Synchronizing feather-based measures of corticosterone and carotenoid-dependent signals: what relationships do we expect?

  title={Synchronizing feather-based measures of corticosterone and carotenoid-dependent signals: what relationships do we expect?},
  author={Graham D. Fairhurst and Russell D. Dawson and Harry van Oort and Gary R. Bortolotti},
Carotenoids produce many of the red, orange and yellow signal traits of birds, and individuals must trade off utilizing carotenoids for physiological processes versus ornamentation. Proximate mechanisms regulating this trade-off are poorly understood, despite their importance for expression of color signals. Corticosterone (CORT) may play a significant mechanistic role in signal expression because it mobilizes energy substrates and influences foraging behavior. We used a unique feather-based… 

Pigment-specific relationships between feather corticosterone concentrations and sexual coloration

Carotenoids- and phaeomelanin-based pigmentation communicate nonequivalent information about physiological stress, with carotenoid pigmentation having the potential to signal stable differences in stress levels that could affect fitness.

Feather corticosterone levels independent of developmental immune challenges predict carotenoid-based, but not melanin-based, traits at adulthood

Results support the “quality hypothesis,” which states that variation in CORT could be positively correlated with traits reflecting individual quality under certain conditions, and also suggest that the speculum in Mallards may be able to serve as an honest signal.

Baseline corticosterone does not reflect iridescent plumage traits in female tree swallows

The results generally indicate that structural plumage quality may not be as sensitive to circulating CORT levels compared to carotenoid-based colouration.

Feather‐based measures of stable isotopes and corticosterone reveal a relationship between trophic position and physiology in a pelagic seabird over a 153‐year period

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Relationship between feather corticosterone and subsequent health status and survival in wild Eurasian Sparrowhawk

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Feather steroid hormone concentrations in relation to age, sex, and molting time in a long‐distance migratory passerine

A novel method based on the precolumn chemical derivatization of hormones before liquid chromatography–tandem mass spectrometry (LC‐MS/MS) analysis is used to reveal associations between Tf and Cortf hormone concentrations and feather growth, age, and sex in feathers grown during the postbreeding and prebreeding periods in barn swallows.

Feather corticosterone levels are related to age and future body condition, but not to subsequent fitness, in a declining migratory songbird

Elevated CORT may represent a beneficial physiological response (e.g. hyperphagia prior to migration), particularly for certain life-history stages, and may mediate the condition in which individuals transition between stages.

Stress‐induced changes in color expression mediated by iridophores in a polymorphic lizard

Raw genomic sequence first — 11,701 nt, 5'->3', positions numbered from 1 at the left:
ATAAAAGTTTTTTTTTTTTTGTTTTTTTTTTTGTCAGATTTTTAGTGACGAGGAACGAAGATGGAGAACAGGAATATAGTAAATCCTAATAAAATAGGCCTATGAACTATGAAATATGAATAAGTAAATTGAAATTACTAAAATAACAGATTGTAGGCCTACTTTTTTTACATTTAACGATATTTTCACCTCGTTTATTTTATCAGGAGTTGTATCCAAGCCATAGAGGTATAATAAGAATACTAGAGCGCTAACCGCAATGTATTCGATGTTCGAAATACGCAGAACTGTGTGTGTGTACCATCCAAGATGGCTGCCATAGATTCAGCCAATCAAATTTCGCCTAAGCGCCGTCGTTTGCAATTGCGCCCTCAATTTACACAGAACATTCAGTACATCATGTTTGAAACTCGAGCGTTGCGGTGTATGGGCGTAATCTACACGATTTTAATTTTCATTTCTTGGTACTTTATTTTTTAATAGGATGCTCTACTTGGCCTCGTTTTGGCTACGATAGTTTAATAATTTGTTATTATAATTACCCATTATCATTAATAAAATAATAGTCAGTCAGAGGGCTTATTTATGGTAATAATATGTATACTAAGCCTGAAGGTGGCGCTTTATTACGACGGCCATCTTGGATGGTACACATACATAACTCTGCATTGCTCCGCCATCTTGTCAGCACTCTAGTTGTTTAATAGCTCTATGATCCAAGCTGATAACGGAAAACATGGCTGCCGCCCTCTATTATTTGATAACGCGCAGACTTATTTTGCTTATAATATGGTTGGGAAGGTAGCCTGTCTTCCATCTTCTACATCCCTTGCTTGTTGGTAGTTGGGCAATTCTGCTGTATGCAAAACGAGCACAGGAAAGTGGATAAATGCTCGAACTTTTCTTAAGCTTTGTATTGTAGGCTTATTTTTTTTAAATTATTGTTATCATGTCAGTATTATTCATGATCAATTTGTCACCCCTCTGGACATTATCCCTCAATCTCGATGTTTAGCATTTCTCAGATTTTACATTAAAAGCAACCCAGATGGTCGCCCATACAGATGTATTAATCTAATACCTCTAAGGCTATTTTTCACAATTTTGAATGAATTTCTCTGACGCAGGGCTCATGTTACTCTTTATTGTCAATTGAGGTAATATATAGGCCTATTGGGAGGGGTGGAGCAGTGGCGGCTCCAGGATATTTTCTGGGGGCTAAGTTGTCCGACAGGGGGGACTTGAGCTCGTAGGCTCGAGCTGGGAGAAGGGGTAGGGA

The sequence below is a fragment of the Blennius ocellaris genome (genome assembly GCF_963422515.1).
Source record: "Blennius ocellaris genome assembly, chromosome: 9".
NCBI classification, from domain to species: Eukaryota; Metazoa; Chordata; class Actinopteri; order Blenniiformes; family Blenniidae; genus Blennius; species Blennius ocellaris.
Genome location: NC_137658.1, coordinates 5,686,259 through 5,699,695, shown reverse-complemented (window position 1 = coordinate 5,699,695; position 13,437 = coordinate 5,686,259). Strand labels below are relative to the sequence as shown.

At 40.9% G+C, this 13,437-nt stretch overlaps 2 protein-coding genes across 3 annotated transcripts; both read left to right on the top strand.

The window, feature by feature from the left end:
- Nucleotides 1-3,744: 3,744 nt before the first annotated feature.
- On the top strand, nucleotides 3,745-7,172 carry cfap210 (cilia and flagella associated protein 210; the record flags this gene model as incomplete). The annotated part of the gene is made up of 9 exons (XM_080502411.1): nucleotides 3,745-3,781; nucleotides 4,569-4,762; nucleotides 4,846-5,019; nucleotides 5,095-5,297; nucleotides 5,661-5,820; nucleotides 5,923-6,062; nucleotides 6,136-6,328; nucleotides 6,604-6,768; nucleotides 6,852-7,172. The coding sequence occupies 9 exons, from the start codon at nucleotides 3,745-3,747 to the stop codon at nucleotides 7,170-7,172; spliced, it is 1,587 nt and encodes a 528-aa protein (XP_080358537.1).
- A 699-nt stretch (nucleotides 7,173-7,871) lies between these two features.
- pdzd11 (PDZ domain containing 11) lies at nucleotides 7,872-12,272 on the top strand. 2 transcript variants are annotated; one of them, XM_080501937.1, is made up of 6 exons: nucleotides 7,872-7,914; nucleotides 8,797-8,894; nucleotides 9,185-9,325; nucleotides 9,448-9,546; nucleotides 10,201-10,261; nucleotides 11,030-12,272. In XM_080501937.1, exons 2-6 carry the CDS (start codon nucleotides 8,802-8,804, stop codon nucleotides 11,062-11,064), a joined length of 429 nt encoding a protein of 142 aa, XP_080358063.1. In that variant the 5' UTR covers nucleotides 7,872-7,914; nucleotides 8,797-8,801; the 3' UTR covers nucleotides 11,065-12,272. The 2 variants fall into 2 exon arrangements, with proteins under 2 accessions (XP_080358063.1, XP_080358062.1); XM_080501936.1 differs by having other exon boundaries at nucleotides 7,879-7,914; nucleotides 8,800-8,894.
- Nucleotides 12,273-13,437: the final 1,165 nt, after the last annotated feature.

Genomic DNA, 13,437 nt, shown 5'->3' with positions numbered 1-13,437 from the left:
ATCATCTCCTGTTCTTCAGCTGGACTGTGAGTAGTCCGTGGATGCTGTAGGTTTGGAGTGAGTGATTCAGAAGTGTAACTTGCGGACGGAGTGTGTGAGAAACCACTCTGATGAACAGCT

Stress detectably impacts signal expression (luminance and patterning), which may provide information on individual condition, and is likely to be mediated, at least in part, by structural coloration produced by iridophore cells.



Physiological stress links parasites to carotenoid‐based colour signals

It is shown that parasites increase stress and reduce carotenoid‐based coloration, and that the impact of parasites on coloration was associated with changes in corticosterone, more than changes in body mass.

Carotenoid-based coloration, oxidative stress and corticosterone in common lizards

How carotenoid-based color can honestly signal individual quality in this species and how the increased redness induced by corticosterone could be a terminal investment in an environment where long-term survival prospects are poor but not when immediate survival is endangered are discussed.

Carotenoids bolster immunity during moult in a wild songbird with sexually selected plumage coloration

This study provides experimental, seasonal support for a fundamental tenet of Lozano's ‘carotenoids trade-off’ hypothesis and adds to a growing list of animal species that benefit immunologically from ingesting higher dietary carotenoid levels.

The effect of capture-and-handling stress on carotenoid-based beak coloration in zebra finches

Sex- and pigment-specific mechanisms by which stress may temporarily enhance the expression of sexual traits, but at the expense of other key fitness traits (e.g., body mass maintenance, reproduction) are highlighted.

Condition‐dependence of multiple carotenoid‐based plumage traits: an experimental study

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Experimental evidence is provided for a link between testosterone levels and immunoenhancing carotenoids that reconciles conflicting evidence for the immunosuppressive nature of androgens, provides physiological grounds for a connection between two of the main signaling systems in animals, and explains how these signaling systems can be evolutionary stable and honest.

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Feather coloration in museum specimens is related to feather corticosterone

Colorful ornaments in birds are often sexually selected signals of quality, and variation in ornament expression may be mediated by physiological stress through the secretion of corticosterone.

Experimental relationships between levels of corticosterone in plasma and feathers in a free-living bird

CORTf is best used to study the activity of the HPA axis over relatively long time frames and can be used effectively to advance avian ecology, but correlations may not always be expected.